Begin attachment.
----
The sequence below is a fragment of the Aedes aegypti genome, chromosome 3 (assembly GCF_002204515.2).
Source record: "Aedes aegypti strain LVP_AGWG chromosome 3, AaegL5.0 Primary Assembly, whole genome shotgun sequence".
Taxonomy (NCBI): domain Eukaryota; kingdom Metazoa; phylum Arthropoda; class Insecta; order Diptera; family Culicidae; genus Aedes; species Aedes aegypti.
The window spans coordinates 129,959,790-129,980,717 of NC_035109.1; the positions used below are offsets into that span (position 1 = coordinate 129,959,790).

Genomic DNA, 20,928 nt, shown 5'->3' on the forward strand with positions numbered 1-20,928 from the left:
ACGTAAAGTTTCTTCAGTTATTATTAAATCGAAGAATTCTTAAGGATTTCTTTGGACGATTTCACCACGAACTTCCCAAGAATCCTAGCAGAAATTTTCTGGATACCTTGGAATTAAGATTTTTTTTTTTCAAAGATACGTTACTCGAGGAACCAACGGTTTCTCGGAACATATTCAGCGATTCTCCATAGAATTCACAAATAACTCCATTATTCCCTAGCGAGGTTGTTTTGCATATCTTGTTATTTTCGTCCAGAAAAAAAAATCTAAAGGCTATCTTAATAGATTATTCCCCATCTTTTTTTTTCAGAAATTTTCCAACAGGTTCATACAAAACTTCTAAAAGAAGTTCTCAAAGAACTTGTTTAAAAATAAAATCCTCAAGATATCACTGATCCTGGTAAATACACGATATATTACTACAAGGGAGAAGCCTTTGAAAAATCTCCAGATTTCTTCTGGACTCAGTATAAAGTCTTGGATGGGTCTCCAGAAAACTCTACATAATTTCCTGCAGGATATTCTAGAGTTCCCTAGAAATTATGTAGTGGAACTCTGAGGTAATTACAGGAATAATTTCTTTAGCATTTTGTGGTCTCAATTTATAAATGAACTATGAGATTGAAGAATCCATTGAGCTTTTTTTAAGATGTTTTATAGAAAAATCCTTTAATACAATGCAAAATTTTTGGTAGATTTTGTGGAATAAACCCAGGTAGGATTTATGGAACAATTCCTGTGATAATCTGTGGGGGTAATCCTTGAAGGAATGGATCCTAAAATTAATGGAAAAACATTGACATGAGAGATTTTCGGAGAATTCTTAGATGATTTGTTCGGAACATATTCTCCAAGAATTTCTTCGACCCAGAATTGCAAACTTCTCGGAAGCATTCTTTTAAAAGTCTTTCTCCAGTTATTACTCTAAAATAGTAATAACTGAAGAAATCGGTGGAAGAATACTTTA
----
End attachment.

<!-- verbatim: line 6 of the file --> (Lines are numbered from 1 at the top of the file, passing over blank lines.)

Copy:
ACGTAAAGTTTCTTCAGTTATTATTAAATCGAAGAATTCTTAAGGATTTCTTTGGACGATTTCACCACGAACTTCCCAAGAATCCTAGCAGAAATTTTCTGGATACCTTGGAATTAAGATTTTTTTTTTTCAAAGATACGTTACTCGAGGAACCAACGGTTTCTCGGAACATATTCAGCGATTCTCCATAGAATTCACAAATAACTCCATTATTCCCTAGCGAGGTTGTTTTGCATATCTTGTTATTTTCGTCCAGAAAAAAAAATCTAAAGGCTATCTTAATAGATTATTCCCCATCTTTTTTTTTCAGAAATTTTCCAACAGGTTCATACAAAACTTCTAAAAGAAGTTCTCAAAGAACTTGTTTAAAAATAAAATCCTCAAGATATCACTGATCCTGGTAAATACACGATATATTACTACAAGGGAGAAGCCTTTGAAAAATCTCCAGATTTCTTCTGGACTCAGTATAAAGTCTTGGATGGGTCTCCAGAAAACTCTACATAATTTCCTGCAGGATATTCTAGAGTTCCCTAGAAATTATGTAGTGGAACTCTGAGGTAATTACAGGAATAATTTCTTTAGCATTTTGTGGTCTCAATTTATAAATGAACTATGAGATTGAAGAATCCATTGAGCTTTTTTTAAGATGTTTTATAGAAAAATCCTTTAATACAATGCAAAATTTTTGGTAGATTTTGTGGAATAAACCCAGGTAGGATTTATGGAACAATTCCTGTGATAATCTGTGGGGGTAATCCTTGAAGGAATGGATCCTAAAATTAATGGAAAAACATTGACATGAGAGATTTTCGGAGAATTCTTAGATGATTTGTTCGGAACATATTCTCCAAGAATTTCTTCGACCCAGAATTGCAAACTTCTCGGAAGCATTCTTTTAAAAGTCTTTCTCCAGTTATTACTCTAAAATAGTAATAACTGAAGAAATCGGTGGAAGAATACTTTA